Frequently Asked Questions


What is the Rodman Scholars Program?

The Rodman Scholars Program is the honors program for the top 5-6% of each class in the engineering school. Students are selected for their superior academic performance and potential to become the engineering leaders of tomorrow.

How do I become a Rodman Scholar?

Admission into the program is primarily offered for incoming first year applicants to the School of Engineering and Applied Sciences (SEAS). Applications to the program are neither required nor accepted as a part of this selection process. First year SEAS students or Echols Scholars may apply in the middle of their first semester. More details can be found on the Mid-Year Applicants page.

What are the benefits of being a Rodman Scholar?

  • Official Rodman Scholars Program benefits include priority registration, special scholar housing with both Rodman and Echols Scholars, a unique first year curriculum tailored to the intellectual abilities of first year Rodman Scholars. In the summer of 2010 there was even a Rodman study abroad opportunity in Germany with Volkswagen. In addition, the Rodman name holds a lot of weight among both professors looking for undergraduate researchers and employers.
  • Rodmans also have exclusive access to Rodman Seminars—student-initiated pass/fail courses designed to either delve deeper into gaps in the engineering curriculum or explore intellectual horizons beyond the engineering school. "Rodsems" offer a break from the rigorous engineering classes and teach students skills such as meditation, military strategy, and beer brewing.
  • Rodman Council, the student council for the Rodman program, meets bi-weekly to organize guest lecturers, plan social events, and try to make the Rodman experience better for future classes.
  • Check the Rodman Council minutes to see what we mean. Come to Charlottesville and see for yourself, or ask any of our students: the friends you make in the Rodman and Echols Scholars Programs will define your first year experience.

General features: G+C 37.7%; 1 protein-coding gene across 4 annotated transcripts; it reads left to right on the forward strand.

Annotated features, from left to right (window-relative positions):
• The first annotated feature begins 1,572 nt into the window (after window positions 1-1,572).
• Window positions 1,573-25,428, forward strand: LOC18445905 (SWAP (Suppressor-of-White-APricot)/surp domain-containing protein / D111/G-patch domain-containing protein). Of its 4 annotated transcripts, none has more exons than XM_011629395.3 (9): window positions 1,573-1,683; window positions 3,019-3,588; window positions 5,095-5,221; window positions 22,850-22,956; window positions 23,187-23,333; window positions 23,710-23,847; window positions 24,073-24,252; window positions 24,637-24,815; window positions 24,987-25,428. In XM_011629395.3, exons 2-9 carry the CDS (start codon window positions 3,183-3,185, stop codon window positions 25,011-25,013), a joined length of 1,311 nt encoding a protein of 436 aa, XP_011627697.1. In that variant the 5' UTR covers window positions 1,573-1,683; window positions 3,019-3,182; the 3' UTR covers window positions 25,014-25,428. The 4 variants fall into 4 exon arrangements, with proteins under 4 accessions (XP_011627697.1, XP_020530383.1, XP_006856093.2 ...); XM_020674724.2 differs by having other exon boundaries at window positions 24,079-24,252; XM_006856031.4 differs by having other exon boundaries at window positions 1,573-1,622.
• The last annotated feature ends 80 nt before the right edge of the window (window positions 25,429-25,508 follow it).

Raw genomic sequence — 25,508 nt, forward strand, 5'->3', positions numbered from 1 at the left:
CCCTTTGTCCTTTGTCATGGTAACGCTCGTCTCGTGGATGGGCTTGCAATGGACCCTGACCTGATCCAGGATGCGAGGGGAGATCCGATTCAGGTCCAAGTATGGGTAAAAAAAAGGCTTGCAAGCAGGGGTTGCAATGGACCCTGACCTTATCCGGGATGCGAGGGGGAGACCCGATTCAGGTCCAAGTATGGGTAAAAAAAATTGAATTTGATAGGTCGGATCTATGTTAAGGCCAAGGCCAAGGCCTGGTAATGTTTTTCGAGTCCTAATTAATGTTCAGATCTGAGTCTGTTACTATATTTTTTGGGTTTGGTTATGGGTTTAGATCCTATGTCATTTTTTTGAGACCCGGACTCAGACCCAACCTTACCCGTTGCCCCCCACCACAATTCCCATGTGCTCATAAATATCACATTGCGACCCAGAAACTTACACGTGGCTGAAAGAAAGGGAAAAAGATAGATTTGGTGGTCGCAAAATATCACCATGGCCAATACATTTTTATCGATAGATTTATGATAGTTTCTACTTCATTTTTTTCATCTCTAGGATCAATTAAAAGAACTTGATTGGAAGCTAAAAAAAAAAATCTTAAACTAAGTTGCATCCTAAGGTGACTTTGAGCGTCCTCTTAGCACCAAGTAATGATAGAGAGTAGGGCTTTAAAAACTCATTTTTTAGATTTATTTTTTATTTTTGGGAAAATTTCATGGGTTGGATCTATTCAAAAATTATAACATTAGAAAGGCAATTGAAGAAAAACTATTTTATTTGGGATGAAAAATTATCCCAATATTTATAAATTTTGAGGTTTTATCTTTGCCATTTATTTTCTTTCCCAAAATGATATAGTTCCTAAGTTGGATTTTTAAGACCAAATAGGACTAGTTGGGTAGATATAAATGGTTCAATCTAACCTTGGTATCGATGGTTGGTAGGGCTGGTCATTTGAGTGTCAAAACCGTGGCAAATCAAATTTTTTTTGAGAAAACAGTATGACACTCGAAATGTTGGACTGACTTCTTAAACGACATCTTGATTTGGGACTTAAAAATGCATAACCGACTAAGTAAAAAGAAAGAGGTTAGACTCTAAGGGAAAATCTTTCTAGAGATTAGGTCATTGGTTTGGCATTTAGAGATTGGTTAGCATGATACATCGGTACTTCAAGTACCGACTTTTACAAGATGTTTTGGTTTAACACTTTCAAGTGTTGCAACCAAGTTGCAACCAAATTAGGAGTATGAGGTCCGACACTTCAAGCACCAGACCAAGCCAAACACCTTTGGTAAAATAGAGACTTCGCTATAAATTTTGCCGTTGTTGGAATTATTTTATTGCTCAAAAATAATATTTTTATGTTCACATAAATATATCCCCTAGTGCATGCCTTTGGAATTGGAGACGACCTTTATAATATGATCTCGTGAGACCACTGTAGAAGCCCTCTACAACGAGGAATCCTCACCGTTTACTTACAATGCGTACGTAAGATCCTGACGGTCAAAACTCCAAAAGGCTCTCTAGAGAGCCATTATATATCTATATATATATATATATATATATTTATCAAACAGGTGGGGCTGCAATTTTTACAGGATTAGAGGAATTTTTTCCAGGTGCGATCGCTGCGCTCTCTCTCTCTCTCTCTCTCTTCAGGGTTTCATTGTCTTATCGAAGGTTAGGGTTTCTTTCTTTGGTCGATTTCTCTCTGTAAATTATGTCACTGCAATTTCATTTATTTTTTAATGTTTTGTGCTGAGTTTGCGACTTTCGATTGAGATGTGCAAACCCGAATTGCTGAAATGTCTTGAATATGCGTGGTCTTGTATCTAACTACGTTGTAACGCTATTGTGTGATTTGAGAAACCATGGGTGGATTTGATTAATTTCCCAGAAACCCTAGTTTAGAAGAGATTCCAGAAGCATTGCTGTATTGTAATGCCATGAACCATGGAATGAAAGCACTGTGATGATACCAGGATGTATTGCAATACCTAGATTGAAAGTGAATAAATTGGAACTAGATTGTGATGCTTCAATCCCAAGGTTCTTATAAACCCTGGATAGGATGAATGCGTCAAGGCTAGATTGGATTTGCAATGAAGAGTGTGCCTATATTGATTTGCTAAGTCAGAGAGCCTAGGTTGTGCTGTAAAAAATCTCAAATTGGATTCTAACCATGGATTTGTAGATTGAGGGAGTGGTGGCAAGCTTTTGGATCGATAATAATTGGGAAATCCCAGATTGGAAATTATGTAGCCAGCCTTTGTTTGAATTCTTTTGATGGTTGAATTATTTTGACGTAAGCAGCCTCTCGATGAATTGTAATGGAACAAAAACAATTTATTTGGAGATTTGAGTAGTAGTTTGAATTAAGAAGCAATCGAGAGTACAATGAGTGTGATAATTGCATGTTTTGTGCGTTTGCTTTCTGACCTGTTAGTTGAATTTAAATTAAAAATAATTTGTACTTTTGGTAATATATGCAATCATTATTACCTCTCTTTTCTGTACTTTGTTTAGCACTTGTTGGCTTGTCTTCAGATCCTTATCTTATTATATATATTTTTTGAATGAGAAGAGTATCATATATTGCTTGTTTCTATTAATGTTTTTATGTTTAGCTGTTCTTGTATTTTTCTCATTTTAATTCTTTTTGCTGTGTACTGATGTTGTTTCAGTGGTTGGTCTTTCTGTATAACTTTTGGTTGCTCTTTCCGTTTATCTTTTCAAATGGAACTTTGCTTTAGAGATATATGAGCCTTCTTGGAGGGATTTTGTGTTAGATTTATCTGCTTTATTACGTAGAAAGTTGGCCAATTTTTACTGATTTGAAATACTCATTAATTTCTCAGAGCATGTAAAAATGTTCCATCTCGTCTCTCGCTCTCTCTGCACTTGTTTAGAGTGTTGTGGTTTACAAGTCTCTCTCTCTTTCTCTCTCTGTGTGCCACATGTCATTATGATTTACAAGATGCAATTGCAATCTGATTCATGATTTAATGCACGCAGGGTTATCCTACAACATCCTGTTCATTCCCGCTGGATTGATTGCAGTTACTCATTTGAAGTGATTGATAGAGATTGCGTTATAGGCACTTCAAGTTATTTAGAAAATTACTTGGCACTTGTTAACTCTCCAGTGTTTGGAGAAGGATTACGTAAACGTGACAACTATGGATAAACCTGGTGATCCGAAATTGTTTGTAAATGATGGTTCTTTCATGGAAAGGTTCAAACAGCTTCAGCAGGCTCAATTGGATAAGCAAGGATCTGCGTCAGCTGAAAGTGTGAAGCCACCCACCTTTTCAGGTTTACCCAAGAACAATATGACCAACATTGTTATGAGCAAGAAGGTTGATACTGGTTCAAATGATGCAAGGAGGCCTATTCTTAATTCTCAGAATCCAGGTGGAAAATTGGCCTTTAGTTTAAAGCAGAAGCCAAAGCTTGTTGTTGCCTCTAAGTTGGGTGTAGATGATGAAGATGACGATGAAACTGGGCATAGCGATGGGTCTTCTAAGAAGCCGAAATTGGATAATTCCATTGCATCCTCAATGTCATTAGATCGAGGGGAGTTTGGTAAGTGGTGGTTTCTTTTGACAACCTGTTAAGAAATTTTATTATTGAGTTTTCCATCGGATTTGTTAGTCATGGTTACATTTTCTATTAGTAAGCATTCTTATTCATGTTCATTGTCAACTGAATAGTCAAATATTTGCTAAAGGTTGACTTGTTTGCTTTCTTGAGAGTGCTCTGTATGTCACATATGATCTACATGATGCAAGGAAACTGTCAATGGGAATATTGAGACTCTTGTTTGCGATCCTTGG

What are the other Rodmans like?

Rodmans come from a variety of different locations and backgrounds, but all have the the potential to do great things in their time at UVA. There is no typical Rodman scholar: some Rodmans love history, some are athletes, some are sorority/fraternity members, some have a passion for music, and some just like to build things. By living together and having similar schedules, the Rodman Scholar community tends to become very tight knit. As a result, Rodmans participate in many fun activities together, including sports, dinners, and doing physics homework until the wee hours of the morning (which may not be fun for everyone…). The sense of community and the friends you will meet are one of the best things about being a Rodman Scholar.

What if my question is not on here?

Please send your question to a member of Rodman Council or our Program Director, Dana Elzey. We will be happy to answer your question personally!

Rodman Courses

  • Synthesis Design I: ENGR 1410


    Offered exclusively to first-year Rodman Scholars during their first semester, this class replaces the standard ENGR 1620 introduction to engineering class. Instead of focusing on a specific application or area of engineering, Synthesis Design I looks at the engineering design process more generally and applies it to a variety of projects throughout the semester which are designed to emulate real-world engineering. ENGR 1410 is required for Rodman Scholars, but not mid-year applicants.

  • Synthesis Design II: ENGR 1420


    Synthesis Design II is offered exclusively to first-year Rodman Scholars during their second semester and continues the concepts developed in Synthesis Design I. Unlike Synthesis Design I, this second course involves a single group project that lasts the entire semester. Synthesis Design II is required for all Rodman Scholars.

  • Rodman Seminars: ENGR 3580


    Rodman Seminars are 1-credit pass-fail courses that cover various topics chosen by the scholars. There are typically 4-5 seminars offered each semester and are a fun way for Rodmans to explore topics that interest them without a large commitment of time or credits. Please visit the Rodman Seminars page for more information about the classes offered now and in the past. 4 Rodman Seminars (3 for mid-year applicants) are required for graduation.